She barely made a sound as she shuffled past the reflective headstones and statues of angels with upturned hands. She knew exactly where she was going, a path she’d made for herself only three months ago on her first trip out here. She’d come with friends to smoke up – “they’re dead, they don’t care,” Bobby had said – but she told him to shut up and inched closer to the plain headstone that had caught her eye. Soon, she found herself returning week after week, weaving the same trail among the plots.
A few feet away, an older gentleman watched from the makeshift seat of his own headstone – Charlie Cameron (1919-1988) – as the young girl slowed her stride and stopped before a simple slate marker. Her fingers – covered in some kind of black nail polish – tugged at the edges of a t-shirt that peeked beneath an olive green army jacket. She didn’t look like the girls in his day – with her leggings and short denim skirt and red converse sneakers. No, in his day the women were feminine and modest and made you wonder what lay beneath their silk blouse and satin camisole.
Classic, was how he always described Maggie. Oh, his dear Maggie. Still bringing fresh flowers every year though he repeatedly told her how much he hated the smell. They got into a fight right then and there a few days ago – “Why can’t you appreciate what I do for you?” she had shouted, holding up the small bouquet. “Why can’t you bring me whisky and a cigar,” he had countered, “instead of a pocketful of posies?” He watched her walk away, a shake of the head and a smile lingering on both their lips.
Even death doesn’t change much.
Charlie turned, glancing at the young man who had walked up beside him. Jimmy Montgomery (1994-2010) died in a car accident three days after his sixteenth birthday when he decided to take his parents’ BMW for a spin out on route 58. The soil hadn’t yet set, and fresh flowers and teddy bears still memorialized his name.
“Her name’s Caitlin.”
“Who’s she talking to?”
They watched as the girl fished into her pocket and pulled out a pack of cigarettes and a purple BIC lighter.
“Which one’s he?”
“He’s not here. Died in ‘Nam. Just an empty casket now.”
“Shit.” Jimmy paused. “Does she know?”
“So…Why does she visit if he’s not here?”
“It’s not just us who search for peace here, Son.”
“She back again, Charlie?” A young African-American woman approached, her thick, curly hair peeking out from beneath an ash-laden bonnet, a sleeping baby resting against her shoulder – Lucinda Mayes (1878-1904) and Caleb Whitaker (1904-1904). Lucinda was Caleb’s nursemaid when they both died in a fire started by faulty wiring of the house’s brand-new electric lighting.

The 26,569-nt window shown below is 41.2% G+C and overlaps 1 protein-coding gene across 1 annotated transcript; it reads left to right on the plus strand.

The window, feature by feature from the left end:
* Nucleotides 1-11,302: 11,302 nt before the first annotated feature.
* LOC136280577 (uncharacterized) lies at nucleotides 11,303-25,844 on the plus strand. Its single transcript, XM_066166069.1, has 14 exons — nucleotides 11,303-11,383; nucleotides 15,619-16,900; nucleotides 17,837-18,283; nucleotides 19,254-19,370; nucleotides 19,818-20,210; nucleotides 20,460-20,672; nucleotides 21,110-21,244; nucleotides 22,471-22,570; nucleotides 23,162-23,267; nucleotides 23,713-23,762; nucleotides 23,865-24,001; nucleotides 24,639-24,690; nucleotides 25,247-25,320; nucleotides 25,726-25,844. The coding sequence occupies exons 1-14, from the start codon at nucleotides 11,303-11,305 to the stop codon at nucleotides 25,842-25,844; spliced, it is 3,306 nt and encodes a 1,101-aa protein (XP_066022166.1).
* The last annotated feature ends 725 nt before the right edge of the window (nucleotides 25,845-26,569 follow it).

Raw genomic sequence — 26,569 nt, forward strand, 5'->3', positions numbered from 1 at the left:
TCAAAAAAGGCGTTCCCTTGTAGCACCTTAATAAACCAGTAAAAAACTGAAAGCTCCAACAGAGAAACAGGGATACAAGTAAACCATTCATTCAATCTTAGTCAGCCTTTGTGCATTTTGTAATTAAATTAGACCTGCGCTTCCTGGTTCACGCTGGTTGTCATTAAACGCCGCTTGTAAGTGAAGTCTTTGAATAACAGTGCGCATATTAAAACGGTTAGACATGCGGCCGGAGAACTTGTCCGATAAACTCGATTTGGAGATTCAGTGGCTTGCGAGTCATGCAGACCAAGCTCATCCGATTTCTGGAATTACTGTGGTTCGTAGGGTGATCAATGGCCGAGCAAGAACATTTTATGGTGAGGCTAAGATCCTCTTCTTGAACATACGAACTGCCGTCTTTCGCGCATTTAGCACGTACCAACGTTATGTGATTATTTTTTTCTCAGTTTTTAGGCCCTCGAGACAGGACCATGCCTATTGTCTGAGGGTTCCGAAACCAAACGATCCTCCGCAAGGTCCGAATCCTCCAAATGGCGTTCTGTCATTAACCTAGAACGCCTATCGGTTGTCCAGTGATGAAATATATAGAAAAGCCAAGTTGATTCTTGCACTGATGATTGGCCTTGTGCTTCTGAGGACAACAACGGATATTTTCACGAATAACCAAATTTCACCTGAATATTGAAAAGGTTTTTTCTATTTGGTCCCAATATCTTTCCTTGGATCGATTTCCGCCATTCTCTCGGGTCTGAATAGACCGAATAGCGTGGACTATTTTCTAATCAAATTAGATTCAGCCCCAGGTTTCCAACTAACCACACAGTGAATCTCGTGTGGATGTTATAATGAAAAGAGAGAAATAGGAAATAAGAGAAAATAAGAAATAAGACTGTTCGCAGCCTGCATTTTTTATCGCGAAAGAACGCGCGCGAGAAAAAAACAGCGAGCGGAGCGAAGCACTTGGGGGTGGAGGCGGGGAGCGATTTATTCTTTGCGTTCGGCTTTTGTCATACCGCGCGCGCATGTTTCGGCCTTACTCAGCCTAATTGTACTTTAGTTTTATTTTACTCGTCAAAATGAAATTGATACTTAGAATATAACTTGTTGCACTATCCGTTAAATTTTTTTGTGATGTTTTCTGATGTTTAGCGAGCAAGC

“Yep. Sure is.”
“That poor child. All she’s lookin’ for is a li’l guidance.”
“What she’s looking for is answers, and the dead ain’t got any.”
They watched as the girl kneeled down in front of the marker, picking at the blades of grass with her thumb and forefinger before flicking the ashes from her cigarette away from her.
Jimmy took a step forward. “I think I’ll go-”
“You’ll ain’t do nothing, kid.”
“She’s the living. You’re dead.” Charlie eyed the young boy carefully.
“Well, what the hell am I supposed to do here for all eternity? I’m a teenager, I have, like, needs, you know.”
“Eternity ain’t so long, Sugar,” Lucinda soothed, rubbing the back of the sleeping child in her arms. “You’ll realize that soon enough.”
“Hey, Caitlin’s here!” Janie Richards (1952-1961) ran up beside the group, her ponytail bobbing behind her. She passed just shy of her 10th birthday when a classmate dared her to jump into the watering hole from the ridge one hot, lazy summer. They’d all underestimated the impact of the seasonal drought. “Hi, Caitlin!”
“Hush, Sugar, let her visit awhile.”
“So, what,” Jimmy folded his arms across his chest, the defiant teenager in him rising to the surface. “I’m just supposed to hang out and wait for people to show up?”
Caitlin whirled around, a scowl crossing her face. “Will you people shut up! I’m trying to have a moment here.” She rolled her eyes and tossed the cigarette to the ground. “Sometimes I hate living in this goddamn town. Come on, Janie,” she motioned to the younger girl. “Walk me to the gate?”
Charlie stood and watched as the two stepped around statues and disappeared down the hill. “That’s what we do here, Son. We wait.”
Jimmy looked confused. “Wait? You mean us or them?”
“Both. The living wait to die and we wait for them.”
“And in the meantime?”
“In the meantime, you find ways to connect this life and your former life in the best way you know how.”
“That seems like a sucky deal.”
“Give it time, Son. For some of us, that’s all we’ve got.”